An influential tech evangelist has called at the TED 2018 conference for an overhaul of Facebook and Google's business models.
Jaron Lanier, who is often referred to as a "father of virtual reality", told the Vancouver event that the two firms should let users pay for their services as an alternative to relying on ads.
"These companies need to change," he said.
But on Tuesday, Facebook's chief suggested this would not be popular.
"A number of people suggest that we should offer a version where people can not have ads if they pay a monthly subscription, and certainly we consider ideas like that," Mark Zuckerberg told a panel of senators in Washington.
"But overall, I think that the ads experience is going to be the best one.
"I think in general, people like not having to pay for a service. A lot of people can't afford to pay for a service around the world," Mr Zuckerberg added.
Mr Lanier was a frequent TED (Technology, Entertainment and Design) speaker during the 1980s.
But, he said, even then he had realised that "the technology we needed and loved could also be our undoing".
"We made a very particular mistake in the 90s when early digital culture had this lefty, socialist mission, which meant that everything on the internet must be available for free," he added.
That decision led directly to the advertising model that allows Google and Facebook to flourish, he explained.
"In the beginning it was cute but as computers became more efficient and algorithms got better, it can no longer be called advertising any more - it has turned into behaviour modification."
It was, he said, a "tragic mistake" rather than a "wave of evil", pointing out that he knew and loved many people working at the two tech empires.
But, he explained, the advertising model had led to addictive social media platforms that rewarded people for sharing their information with "likes".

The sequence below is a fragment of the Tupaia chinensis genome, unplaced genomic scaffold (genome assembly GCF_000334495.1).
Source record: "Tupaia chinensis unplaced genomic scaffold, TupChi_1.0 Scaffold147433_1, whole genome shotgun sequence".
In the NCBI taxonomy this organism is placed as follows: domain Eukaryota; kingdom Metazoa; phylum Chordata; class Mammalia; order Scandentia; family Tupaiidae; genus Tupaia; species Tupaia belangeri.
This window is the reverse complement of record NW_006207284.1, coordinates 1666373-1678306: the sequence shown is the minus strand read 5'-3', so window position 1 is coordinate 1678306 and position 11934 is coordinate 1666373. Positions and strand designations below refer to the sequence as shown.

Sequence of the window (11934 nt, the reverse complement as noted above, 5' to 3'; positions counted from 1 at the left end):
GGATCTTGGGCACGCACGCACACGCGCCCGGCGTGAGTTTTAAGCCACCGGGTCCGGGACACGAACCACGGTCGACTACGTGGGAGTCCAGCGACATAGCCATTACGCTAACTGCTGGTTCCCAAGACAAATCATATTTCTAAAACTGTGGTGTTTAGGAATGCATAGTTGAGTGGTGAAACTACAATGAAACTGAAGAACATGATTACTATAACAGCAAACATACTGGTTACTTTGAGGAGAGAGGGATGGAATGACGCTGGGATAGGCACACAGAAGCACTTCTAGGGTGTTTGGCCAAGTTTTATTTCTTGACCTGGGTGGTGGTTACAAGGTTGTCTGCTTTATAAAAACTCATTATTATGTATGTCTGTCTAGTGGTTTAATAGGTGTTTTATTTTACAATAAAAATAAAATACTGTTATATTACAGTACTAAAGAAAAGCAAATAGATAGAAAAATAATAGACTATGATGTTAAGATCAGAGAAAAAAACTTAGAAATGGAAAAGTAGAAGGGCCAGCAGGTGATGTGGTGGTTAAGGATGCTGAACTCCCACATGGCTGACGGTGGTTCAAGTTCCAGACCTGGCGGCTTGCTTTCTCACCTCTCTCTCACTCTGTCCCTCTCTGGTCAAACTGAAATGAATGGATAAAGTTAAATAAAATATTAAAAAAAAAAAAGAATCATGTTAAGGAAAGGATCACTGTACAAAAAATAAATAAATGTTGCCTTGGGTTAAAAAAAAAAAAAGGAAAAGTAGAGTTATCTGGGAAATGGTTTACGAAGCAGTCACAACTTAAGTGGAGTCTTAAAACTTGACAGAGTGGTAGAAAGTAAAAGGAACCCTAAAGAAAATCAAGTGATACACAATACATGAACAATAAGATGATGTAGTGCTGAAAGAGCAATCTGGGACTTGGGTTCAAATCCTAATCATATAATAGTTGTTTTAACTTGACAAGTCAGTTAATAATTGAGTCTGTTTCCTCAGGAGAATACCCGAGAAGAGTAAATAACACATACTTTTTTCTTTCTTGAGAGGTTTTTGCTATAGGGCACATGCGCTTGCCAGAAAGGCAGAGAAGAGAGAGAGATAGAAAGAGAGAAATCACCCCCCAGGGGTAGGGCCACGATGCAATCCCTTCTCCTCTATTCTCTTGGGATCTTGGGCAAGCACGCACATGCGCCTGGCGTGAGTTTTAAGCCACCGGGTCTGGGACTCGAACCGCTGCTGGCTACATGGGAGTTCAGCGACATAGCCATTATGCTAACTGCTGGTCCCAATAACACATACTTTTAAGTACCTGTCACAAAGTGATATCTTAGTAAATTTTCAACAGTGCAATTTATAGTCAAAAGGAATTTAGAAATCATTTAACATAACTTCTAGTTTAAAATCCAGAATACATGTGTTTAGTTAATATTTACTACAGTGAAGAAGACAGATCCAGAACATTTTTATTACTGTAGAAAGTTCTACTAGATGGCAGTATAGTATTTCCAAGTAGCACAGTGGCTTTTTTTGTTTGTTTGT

He also claimed that Google and Facebook had become as "hooked and trapped" on the advertising model as their users.
"It is time to turn back the clock and remake that decision. Many people would pay for search and social networks," Mr Lanier said.
The virtual reality pioneer has for some years been a critic of the ways that technology and social media are shaping our lives.
And during his TED talk he suggested that his audience should "delete Facebook".
The social network has faced intense criticism over recent weeks in the wake of the Cambridge Analytica scandal, in which the Californian tech giant has conceded that it did not do enough to check that a political consultancy had deleted data harvested from its users.
Apple co-founder Steve Wozniak, the actor Will Ferrell and the car-maker Tesla are among those to have deleted or deactivated their accounts in the wake of the revelations.
The Whatsapp co-founder Brian Acton has also urged others to take similar action, despite the app now being owned by Facebook.
Mr Lanier said he had never had any social media accounts himself.
Mr Zuckerberg has said that while Facebook users are free to delete their data and quit his service, he has not seen them do so in "meaningful" numbers as a result of the privacy row.